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A Self Contained Recorder For Acoustic Observations from AUV's

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4 Author(s)
Paul D. Fucile ; Woods Hole Oceanographic Institution, Woods Hole, MA 02543 USA ; Robin C. Singer ; Mark Baumgartner ; Keenan Ball

An experiment to acoustically observe baleen whale vocalizations from autonomous underwater vehicles (AUV's) in the southwestern Gulf of Maine was conducted in May of 2005. A digital recorder and hydrophone were installed on three Slocum Electric Gliders, which have the desirable features of a low acoustic signature and the ability to persistently keep station. To adequately identify whale vocalizations, the recorders combined fidelity (a combination of sampling frequency and bit depth) and unit-to-unit clock accuracy, for determining source location by using time of arrival triangulation. A fourth glider was configured with an ADCP. All four gliders were also outfitted with conductivity, temperature, depth, and bio-optical sensors. They were programmed to keep station 5-7 km apart in an approximate equilateral formation. The recorders were installed internally with a bottom-mounted hydrodynamic-shaped hydrophone. The electronics were electrically isolated from the glider and designed to be started and stopped in response to the passage of a magnet near a section of the hull. Each recorder, powered by a 10 'C' cell battery pack and using a 4 GB compact FLASH card, can thus store a single channel linear encoded 16-bit audio signal, sampled at 2048 Hz for 12 days. A module was designed and built to synchronize the ultra stable temperature tracking real time clocks. By using spectrogram cross correlation of the acoustic data, and estimates of the glider location, whale positions were determined with an accuracy of a few hundred meters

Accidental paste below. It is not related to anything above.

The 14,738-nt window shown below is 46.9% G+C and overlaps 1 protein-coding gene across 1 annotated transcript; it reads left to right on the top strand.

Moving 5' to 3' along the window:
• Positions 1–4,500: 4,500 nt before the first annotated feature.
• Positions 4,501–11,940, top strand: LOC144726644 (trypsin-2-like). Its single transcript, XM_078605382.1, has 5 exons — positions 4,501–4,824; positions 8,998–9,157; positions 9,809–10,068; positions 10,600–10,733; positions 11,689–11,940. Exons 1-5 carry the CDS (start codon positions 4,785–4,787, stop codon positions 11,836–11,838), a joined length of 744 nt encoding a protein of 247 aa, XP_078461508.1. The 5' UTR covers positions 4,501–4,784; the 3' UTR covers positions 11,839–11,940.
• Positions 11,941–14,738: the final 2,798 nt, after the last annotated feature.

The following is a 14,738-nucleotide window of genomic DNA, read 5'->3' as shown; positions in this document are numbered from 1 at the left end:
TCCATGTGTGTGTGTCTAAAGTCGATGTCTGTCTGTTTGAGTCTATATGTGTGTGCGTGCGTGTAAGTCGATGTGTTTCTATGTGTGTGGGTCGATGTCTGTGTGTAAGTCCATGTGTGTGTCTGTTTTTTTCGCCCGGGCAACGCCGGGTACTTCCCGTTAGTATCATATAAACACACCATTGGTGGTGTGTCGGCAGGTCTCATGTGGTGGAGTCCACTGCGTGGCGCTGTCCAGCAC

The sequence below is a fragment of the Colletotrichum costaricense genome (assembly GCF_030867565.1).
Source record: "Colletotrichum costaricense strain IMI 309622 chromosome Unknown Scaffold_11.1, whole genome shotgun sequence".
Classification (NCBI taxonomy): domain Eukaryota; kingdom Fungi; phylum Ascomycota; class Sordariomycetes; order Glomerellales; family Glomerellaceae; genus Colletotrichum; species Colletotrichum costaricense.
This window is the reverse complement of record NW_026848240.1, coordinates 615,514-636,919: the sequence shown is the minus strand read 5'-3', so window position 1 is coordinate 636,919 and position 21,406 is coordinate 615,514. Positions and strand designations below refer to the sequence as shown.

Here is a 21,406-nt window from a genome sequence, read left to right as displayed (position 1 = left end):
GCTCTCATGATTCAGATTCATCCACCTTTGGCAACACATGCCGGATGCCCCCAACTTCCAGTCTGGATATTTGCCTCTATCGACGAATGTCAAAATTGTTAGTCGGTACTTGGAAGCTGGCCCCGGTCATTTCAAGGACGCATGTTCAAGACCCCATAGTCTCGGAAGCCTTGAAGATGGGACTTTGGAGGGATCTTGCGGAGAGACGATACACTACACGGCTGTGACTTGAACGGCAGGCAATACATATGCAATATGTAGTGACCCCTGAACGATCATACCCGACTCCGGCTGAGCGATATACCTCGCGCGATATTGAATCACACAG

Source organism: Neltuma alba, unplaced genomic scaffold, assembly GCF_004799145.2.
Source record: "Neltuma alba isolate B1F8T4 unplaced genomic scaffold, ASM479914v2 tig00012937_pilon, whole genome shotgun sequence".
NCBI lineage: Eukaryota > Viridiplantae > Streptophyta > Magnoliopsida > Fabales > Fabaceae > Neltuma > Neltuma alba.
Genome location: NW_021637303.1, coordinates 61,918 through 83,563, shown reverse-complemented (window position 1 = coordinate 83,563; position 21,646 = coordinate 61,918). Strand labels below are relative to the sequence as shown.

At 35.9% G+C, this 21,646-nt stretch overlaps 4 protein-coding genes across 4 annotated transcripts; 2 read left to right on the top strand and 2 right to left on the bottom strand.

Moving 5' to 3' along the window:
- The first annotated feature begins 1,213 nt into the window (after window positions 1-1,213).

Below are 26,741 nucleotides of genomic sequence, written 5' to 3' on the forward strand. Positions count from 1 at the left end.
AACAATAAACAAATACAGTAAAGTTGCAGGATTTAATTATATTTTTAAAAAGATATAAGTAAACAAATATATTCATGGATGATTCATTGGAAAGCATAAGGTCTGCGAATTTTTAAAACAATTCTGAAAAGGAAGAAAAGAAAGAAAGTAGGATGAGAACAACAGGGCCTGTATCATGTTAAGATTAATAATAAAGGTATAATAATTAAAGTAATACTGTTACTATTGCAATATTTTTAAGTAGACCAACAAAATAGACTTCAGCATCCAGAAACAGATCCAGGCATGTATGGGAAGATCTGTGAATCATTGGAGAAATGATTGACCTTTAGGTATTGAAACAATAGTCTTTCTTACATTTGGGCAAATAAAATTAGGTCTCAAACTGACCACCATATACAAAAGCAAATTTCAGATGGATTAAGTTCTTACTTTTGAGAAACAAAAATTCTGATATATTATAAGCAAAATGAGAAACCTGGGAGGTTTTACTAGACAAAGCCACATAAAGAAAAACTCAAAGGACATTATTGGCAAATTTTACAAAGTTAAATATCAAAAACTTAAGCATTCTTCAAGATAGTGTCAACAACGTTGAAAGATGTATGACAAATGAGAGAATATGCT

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18-21 Sept. 2006